- change ups
Grand Rapids goes for the gold
Grand Rapids was selected along with three other cities — Charlotte, N.C., Portland, Ore., and Austin, Texas — to run a pilot program endorsing the use of the Presidential $1 coin. The coin is gold in color and larger than a quarter to make it stand out.
“Grand Rapids is one of (the pilot cities) because it is known to be forward in thinking, having very strong family values, so it fit a lot of the factors that we’re looking for,” said Ed Moy, director of the United States Mint.
“We think that if people in Grand Rapids embrace this, it’s the type of city that has the moxie to lead the country in the adoption of this coin.”
The pilot program is in response to a task set by congress for the U.S. Mint to increase circulation of the coin. It comes after a year of studying how the coin is used. The first four in the series of presidential coins were issued in 2007.
“It’s really going to be a three-pronged approach,” said Moy. “The first one is going to be working very closely with retailers. It’s actually sitting down with all the major retailers and small businesses that have a greater proportion of cash intensive transactions.
“It’s also to get consumers engaged. The average public needs to know how dollar coins are more convenient. And we also have to engage the banking community who supplies the businesses with the dollar coins. Once you do that, and you do it all at the same time, our hope is that these will be very positive steps to lead us through robust circulation.”
Companies that deal heavily with change, quick transactions and nightly accounting will experience the biggest benefit from the coins, Moy said.
“In the daily nits and grits of a business where you have to count your money, do your accounting at the end of the day and those types of things, using dollar coins gives them a slight competitive advantage in this administrative/management area,” said Moy.
“When you talk to quick-serve restaurants, theire goal is to move customers through the line faster. Instead of doing a long count or a swipe and waiting for the phone lines to go through, coins will expedite those things. (For) large restaurants like McDonald’s and so on, seconds matter.”
Moy stressed that the coin is not intended to replace the dollar bill, but work with it.
“When you go into Best Buy to buy a flat screen TV, you’re not going to bring in 1,000 dollar coins to buy that TV, but you’re not going to bring in 1,000 dollar bills to buy that TV either — you’re going to use a credit card for it. When you’re buying mints at the local drug store and you’re just making that one simple transaction, or you’re going to the street vendor, coins are going to be easier.”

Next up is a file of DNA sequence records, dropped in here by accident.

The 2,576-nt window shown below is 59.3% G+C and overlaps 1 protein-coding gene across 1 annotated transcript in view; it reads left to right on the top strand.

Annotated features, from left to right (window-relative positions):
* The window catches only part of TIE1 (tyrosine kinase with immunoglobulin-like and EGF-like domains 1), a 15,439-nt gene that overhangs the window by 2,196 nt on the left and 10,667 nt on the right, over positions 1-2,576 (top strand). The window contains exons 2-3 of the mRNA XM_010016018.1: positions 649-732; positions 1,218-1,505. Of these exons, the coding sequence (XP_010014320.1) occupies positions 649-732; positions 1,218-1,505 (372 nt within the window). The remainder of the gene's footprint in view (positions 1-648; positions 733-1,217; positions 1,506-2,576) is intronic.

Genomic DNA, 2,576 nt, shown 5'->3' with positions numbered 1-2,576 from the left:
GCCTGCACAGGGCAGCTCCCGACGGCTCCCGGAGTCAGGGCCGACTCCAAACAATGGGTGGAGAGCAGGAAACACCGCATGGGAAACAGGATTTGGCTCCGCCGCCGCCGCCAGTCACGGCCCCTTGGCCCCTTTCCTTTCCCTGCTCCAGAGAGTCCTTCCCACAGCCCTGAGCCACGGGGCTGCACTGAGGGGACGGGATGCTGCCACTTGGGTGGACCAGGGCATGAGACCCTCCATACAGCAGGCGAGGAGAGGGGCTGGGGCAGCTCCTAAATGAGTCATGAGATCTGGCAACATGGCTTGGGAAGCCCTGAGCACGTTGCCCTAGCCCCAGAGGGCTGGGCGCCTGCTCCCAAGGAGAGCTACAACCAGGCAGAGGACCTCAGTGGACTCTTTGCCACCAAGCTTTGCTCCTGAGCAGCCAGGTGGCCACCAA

The dollar coins, with a projected 40-year lifespan, are also 100 percent recyclable.
“Nothing goes to waste. That type of thing is consistent with the brand image that (companies) want to be presenting to their customers, and we fit in a portion of that.”
After introducing the first coins in 2007, the department’s first goal was to raise awareness of them. The department met their goal by creating demand for close to one billion coins and, according to Moy, 400 million have been requested by the Federal Reserve this year.
The difficulties in getting people to use the coin caused the department to put an emphasis on the design element. Each coin is part of a series that depicts a different president, in the order that they served, much like the Fifty State Quarter Program. Four coins are to be issued each year. In 2007, George Washington, John Adams, Thomas Jefferson and James Madison were honored, with James Monroe, John Quincy Adams, Andrew Jackson and Martin Van Buren being honored in 2008.
“If this was just purely an economic transaction, you’d just stamp the denomination on it and be done with it. But what congress asked us to do is pattern this off of the very successful Fifty State Quarter Program, which has a rotating series of designs,” said Moy. “What we found is, up to 147 million people are collecting the state quarters.”